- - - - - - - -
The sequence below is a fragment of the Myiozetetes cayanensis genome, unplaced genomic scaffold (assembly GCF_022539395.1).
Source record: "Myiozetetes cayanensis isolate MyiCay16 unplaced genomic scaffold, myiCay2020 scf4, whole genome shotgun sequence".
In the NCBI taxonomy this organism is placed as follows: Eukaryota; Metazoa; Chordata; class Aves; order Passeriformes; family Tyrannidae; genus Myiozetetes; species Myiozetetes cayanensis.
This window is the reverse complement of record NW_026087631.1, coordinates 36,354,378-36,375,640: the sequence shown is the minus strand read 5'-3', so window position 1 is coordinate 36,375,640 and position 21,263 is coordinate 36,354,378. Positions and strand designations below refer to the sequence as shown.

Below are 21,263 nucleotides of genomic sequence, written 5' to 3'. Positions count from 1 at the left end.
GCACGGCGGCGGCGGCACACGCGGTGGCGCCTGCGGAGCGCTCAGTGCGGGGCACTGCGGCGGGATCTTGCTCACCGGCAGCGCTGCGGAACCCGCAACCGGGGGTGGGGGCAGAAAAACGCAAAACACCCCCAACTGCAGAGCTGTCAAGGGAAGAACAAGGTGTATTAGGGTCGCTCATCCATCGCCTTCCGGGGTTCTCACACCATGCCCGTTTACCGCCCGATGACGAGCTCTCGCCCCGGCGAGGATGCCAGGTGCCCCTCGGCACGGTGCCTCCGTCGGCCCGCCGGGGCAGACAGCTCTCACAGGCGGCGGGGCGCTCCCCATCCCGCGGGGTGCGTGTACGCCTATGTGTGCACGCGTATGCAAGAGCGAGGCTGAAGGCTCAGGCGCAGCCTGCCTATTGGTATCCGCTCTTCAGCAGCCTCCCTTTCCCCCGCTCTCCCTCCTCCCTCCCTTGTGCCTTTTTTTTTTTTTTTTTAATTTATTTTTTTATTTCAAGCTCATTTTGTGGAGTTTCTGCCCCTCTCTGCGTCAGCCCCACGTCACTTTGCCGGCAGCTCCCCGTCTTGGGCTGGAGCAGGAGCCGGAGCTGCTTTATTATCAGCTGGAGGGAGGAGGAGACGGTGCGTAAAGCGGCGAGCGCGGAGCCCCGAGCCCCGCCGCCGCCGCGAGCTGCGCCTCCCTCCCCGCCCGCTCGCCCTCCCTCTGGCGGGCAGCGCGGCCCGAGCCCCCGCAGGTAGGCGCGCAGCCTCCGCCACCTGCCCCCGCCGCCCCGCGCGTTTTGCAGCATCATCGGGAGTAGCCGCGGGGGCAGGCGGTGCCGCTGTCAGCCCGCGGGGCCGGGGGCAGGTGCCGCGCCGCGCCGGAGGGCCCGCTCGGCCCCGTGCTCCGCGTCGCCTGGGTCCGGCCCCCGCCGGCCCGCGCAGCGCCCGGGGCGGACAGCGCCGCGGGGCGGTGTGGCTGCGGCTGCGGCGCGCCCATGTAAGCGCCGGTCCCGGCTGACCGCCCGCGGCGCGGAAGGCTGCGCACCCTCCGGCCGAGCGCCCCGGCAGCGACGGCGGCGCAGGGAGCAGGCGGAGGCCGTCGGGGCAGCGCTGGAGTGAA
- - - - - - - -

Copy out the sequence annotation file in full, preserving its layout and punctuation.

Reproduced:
The sequence below is a fragment of the Myiozetetes cayanensis genome, unplaced genomic scaffold (assembly GCF_022539395.1).
Source record: "Myiozetetes cayanensis isolate MyiCay16 unplaced genomic scaffold, myiCay2020 scf4, whole genome shotgun sequence".
In the NCBI taxonomy this organism is placed as follows: Eukaryota; Metazoa; Chordata; class Aves; order Passeriformes; family Tyrannidae; genus Myiozetetes; species Myiozetetes cayanensis.
This window is the reverse complement of record NW_026087631.1, coordinates 36,354,378-36,375,640: the sequence shown is the minus strand read 5'-3', so window position 1 is coordinate 36,375,640 and position 21,263 is coordinate 36,354,378. Positions and strand designations below refer to the sequence as shown.

Below are 21,263 nucleotides of genomic sequence, written 5' to 3'. Positions count from 1 at the left end.
GCACGGCGGCGGCGGCACACGCGGTGGCGCCTGCGGAGCGCTCAGTGCGGGGCACTGCGGCGGGATCTTGCTCACCGGCAGCGCTGCGGAACCCGCAACCGGGGGTGGGGGCAGAAAAACGCAAAACACCCCCAACTGCAGAGCTGTCAAGGGAAGAACAAGGTGTATTAGGGTCGCTCATCCATCGCCTTCCGGGGTTCTCACACCATGCCCGTTTACCGCCCGATGACGAGCTCTCGCCCCGGCGAGGATGCCAGGTGCCCCTCGGCACGGTGCCTCCGTCGGCCCGCCGGGGCAGACAGCTCTCACAGGCGGCGGGGCGCTCCCCATCCCGCGGGGTGCGTGTACGCCTATGTGTGCACGCGTATGCAAGAGCGAGGCTGAAGGCTCAGGCGCAGCCTGCCTATTGGTATCCGCTCTTCAGCAGCCTCCCTTTCCCCCGCTCTCCCTCCTCCCTCCCTTGTGCCTTTTTTTTTTTTTTTTTAATTTATTTTTTTATTTCAAGCTCATTTTGTGGAGTTTCTGCCCCTCTCTGCGTCAGCCCCACGTCACTTTGCCGGCAGCTCCCCGTCTTGGGCTGGAGCAGGAGCCGGAGCTGCTTTATTATCAGCTGGAGGGAGGAGGAGACGGTGCGTAAAGCGGCGAGCGCGGAGCCCCGAGCCCCGCCGCCGCCGCGAGCTGCGCCTCCCTCCCCGCCCGCTCGCCCTCCCTCTGGCGGGCAGCGCGGCCCGAGCCCCCGCAGGTAGGCGCGCAGCCTCCGCCACCTGCCCCCGCCGCCCCGCGCGTTTTGCAGCATCATCGGGAGTAGCCGCGGGGGCAGGCGGTGCCGCTGTCAGCCCGCGGGGCCGGGGGCAGGTGCCGCGCCGCGCCGGAGGGCCCGCTCGGCCCCGTGCTCCGCGTCGCCTGGGTCCGGCCCCCGCCGGCCCGCGCAGCGCCCGGGGCGGACAGCGCCGCGGGGCGGTGTGGCTGCGGCTGCGGCGCGCCCATGTAAGCGCCGGTCCCGGCTGACCGCCCGCGGCGCGGAAGGCTGCGCACCCTCCGGCCGAGCGCCCCGGCAGCGACGGCGGCGCAGGGAGCAGGCGGAGGCCGTCGGGGCAGCGCTGGAGTGAA